Lawyer says guidelines for sale of CBD products are "nonsensical" and "discriminatory"

By Liza Laws

- Last updated on GMT

© Getty Images
© Getty Images

Related tags Cbd Cannabis Fsa Food standards agency Food safety

Controversy has been sparked over Food Standards Agency (FSA) guidelines over the sale of CBD products which a lawyer says are "discriminatory".

Following the publication of a much-anticipated list of brands allowed to sell CBD products, a number have been pulled from shelves and one backed by David Beckham is currently considering its position after seeking further clarification from the FSA. 

The FSA's list of products was the first in the world to regulate the market for orally consumed safe legal cannabis extracts. 

Cellular Goods, linked to David Beckham who holds a 5% stake worth €787,122 (£656,000) via his investment business, DB Ventures, originally argued its range could be sold and should have been on the list because it was produced by Chanelle McCoy Health, an established brand which is on the list.

However, the FSA says products not specifically named on the public list should be removed from sale.

CBD products are ‘novel’ and therefore need to be assessed by the FSA for safety before being placed on the market in the UK. They must be authorised to ensure they have been through an independent safety assessment.

The list of CBD products linked to novel food applications contains CBD food products which meet the following criteria; they were on the market at the time of the FSA's  announcement on CBD (13 February 2020), the FSA  and that they validated the application or agreed that it is sufficiently progressing towards validation. 

However, a managing partner at an EU law firm says the list is “discriminatory and nonsensical”.

Dr Mark Tallon of Legal Foods believes the FSA should implement complete removal of all CBD products to ensure the novel foods regulation is implemented correctly.

The alternative, he says, is to permit all ingredients that are on the market with equivalent or better safety data than CBD to experience the same level of enforcement.

He said: “In our view the list is discriminatory and nonsensical. You can have a company that may have invested more than €360,000 (£300,000) on a novel foods dossier but be on the market the day after the FSA’s 13 February deadline not being allowed a sell through.

“On the other hand, you could have a firm with no data only the promise of generating some but because they were on the market (illegally as with all other CBD products) before that date but permitted to remain on the market. If industry wants to challenge the current public list and such unfairness, they are on borrowed time with only three months from the publication of the list to bring a judicial review​.”

The FSA is still accepting applications to be added to its list, while warning that brands applying or reapplying after 31 March 2021 should not put their products on the market until they are authorised.

It said: “White labels were not permitted after 13 February, 2020, if they wanted to make a new brand. Business-to-business sales are permitted if the brand is not changed. Labelled products sold before this date cannot be rebranded after the cut-off date until the product is authorised.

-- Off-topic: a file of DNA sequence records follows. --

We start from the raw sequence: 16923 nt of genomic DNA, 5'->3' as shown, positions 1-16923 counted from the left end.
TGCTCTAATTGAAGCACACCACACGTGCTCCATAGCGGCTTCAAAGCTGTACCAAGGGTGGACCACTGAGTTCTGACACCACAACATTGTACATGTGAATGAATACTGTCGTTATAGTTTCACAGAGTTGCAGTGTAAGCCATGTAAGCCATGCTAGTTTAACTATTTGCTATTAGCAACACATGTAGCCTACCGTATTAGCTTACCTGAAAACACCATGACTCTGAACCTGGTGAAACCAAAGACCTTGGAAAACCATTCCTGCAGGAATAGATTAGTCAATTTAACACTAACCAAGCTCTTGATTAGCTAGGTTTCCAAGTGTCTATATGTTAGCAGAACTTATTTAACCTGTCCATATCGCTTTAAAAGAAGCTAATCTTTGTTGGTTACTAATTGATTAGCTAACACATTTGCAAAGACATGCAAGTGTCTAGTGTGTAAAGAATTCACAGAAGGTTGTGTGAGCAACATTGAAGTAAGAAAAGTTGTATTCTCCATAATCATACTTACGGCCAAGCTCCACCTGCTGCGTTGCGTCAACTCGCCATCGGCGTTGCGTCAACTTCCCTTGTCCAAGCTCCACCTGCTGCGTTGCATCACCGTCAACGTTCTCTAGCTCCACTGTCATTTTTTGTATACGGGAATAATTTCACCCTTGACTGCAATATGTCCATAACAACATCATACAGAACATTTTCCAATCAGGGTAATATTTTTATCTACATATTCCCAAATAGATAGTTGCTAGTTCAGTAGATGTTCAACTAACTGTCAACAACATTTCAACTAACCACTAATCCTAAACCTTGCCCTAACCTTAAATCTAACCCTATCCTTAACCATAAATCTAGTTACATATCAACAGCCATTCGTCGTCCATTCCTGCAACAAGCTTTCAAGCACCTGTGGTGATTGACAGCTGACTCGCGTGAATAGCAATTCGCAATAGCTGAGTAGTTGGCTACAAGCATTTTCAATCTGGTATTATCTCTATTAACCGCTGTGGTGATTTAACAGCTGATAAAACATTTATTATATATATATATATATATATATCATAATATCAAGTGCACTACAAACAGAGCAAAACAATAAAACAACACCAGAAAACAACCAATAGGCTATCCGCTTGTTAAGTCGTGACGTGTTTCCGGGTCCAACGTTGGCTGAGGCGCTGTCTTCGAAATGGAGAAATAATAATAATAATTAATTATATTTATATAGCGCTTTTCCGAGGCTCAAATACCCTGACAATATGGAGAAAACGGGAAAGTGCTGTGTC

“One of the criteria for having products included on the public list is that applicants have to provide evidence that the specific products were on the market at the time of our announcement​.”  

We expect companies which have not applied for authorisation or those rejected from the process to withdraw their products from the market voluntarily. If this does not happen, local authorities can use the list to inform their enforcement decisions​,” the FSA says.

Even being on the list does not constitute approval from the FSA. Instead, it means the FSA tolerates those products remaining on sale pending decisions at a later stage.

An FSA spokesperson added: “Retailers can use the list to help them make informed judgments about what they stock.

“We have advised local authorities to take a proportionate approach to enforcement against CBD products and we understand it may take time for the market to reduce and for certain products to be removed from circulation​.”

Emily Miles, Chief Executive of the FSA, said: “The CBD market is growing rapidly. The FSA has been working to move the CBD industry into compliance. We have taken the next step in our pragmatic approach to making sure CBD products are safe and what they say they are.

“Being on the list means the application is credible and the FSA has, or is shortly expecting to receive significant scientific evidence from the applicant with which to judge safely. I want to emphasise the FSA is not endorsing products on the public list, and inclusion on the list is no guarantee that they will be authorised as they have not yet been fully assessed for safety." 

Association for the Cannabinoid Industry's (ACI) Senior Counsel, Steve Moore, said that anomolies were inevitable but that the FSA is right to issue guidelines.

He said: “The problem now is products that did not meet the criteria are being traded. They should be pulling their products off the market.

"The decision to implement this policy - effectively using a pre-marketing authorisation device retrospectively - was always going to create anomalies but it was pragmatic and largely welcomed by an industry crying out for regulation and it's one that has been vindicated thus far. The UK consumer cannabinoid sector now has greater regulatory clarity than any other European country. 

"It is a bit late in the day to be revisiting the central tenets of the policy which has generated long overdue toxicology studies and wider investment in products safety​." 

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